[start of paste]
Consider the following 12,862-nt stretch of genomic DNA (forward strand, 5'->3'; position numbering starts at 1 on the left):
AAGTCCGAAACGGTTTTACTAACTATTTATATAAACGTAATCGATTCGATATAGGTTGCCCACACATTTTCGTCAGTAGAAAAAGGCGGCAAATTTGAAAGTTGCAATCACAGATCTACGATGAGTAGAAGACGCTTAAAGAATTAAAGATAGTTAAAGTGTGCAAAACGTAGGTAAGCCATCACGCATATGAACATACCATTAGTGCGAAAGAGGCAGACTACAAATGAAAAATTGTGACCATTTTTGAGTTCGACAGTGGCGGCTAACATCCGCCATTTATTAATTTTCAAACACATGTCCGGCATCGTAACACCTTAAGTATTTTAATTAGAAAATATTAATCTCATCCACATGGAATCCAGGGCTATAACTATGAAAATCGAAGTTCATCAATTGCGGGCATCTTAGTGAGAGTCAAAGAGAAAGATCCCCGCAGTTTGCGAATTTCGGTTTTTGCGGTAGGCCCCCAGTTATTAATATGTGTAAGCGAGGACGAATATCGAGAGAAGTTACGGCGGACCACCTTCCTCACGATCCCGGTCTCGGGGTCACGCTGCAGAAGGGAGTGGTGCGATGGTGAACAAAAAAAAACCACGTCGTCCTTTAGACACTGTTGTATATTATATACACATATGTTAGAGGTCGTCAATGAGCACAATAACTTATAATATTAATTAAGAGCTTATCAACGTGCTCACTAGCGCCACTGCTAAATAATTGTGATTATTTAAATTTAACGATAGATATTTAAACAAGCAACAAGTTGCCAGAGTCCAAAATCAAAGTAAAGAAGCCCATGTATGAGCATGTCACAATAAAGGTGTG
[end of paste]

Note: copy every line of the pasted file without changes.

Consider the following 12,862-nt stretch of genomic DNA (forward strand, 5'->3'; position numbering starts at 1 on the left):
AAGTCCGAAACGGTTTTACTAACTATTTATATAAACGTAATCGATTCGATATAGGTTGCCCACACATTTTCGTCAGTAGAAAAAGGCGGCAAATTTGAAAGTTGCAATCACAGATCTACGATGAGTAGAAGACGCTTAAAGAATTAAAGATAGTTAAAGTGTGCAAAACGTAGGTAAGCCATCACGCATATGAACATACCATTAGTGCGAAAGAGGCAGACTACAAATGAAAAATTGTGACCATTTTTGAGTTCGACAGTGGCGGCTAACATCCGCCATTTATTAATTTTCAAACACATGTCCGGCATCGTAACACCTTAAGTATTTTAATTAGAAAATATTAATCTCATCCACATGGAATCCAGGGCTATAACTATGAAAATCGAAGTTCATCAATTGCGGGCATCTTAGTGAGAGTCAAAGAGAAAGATCCCCGCAGTTTGCGAATTTCGGTTTTTGCGGTAGGCCCCCAGTTATTAATATGTGTAAGCGAGGACGAATATCGAGAGAAGTTACGGCGGACCACCTTCCTCACGATCCCGGTCTCGGGGTCACGCTGCAGAAGGGAGTGGTGCGATGGTGAACAAAAAAAAACCACGTCGTCCTTTAGACACTGTTGTATATTATATACACATATGTTAGAGGTCGTCAATGAGCACAATAACTTATAATATTAATTAAGAGCTTATCAACGTGCTCACTAGCGCCACTGCTAAATAATTGTGATTATTTAAATTTAACGATAGATATTTAAACAAGCAACAAGTTGCCAGAGTCCAAAATCAAAGTAAAGAAGCCCATGTATGAGCATGTCACAATAAAGGTGTG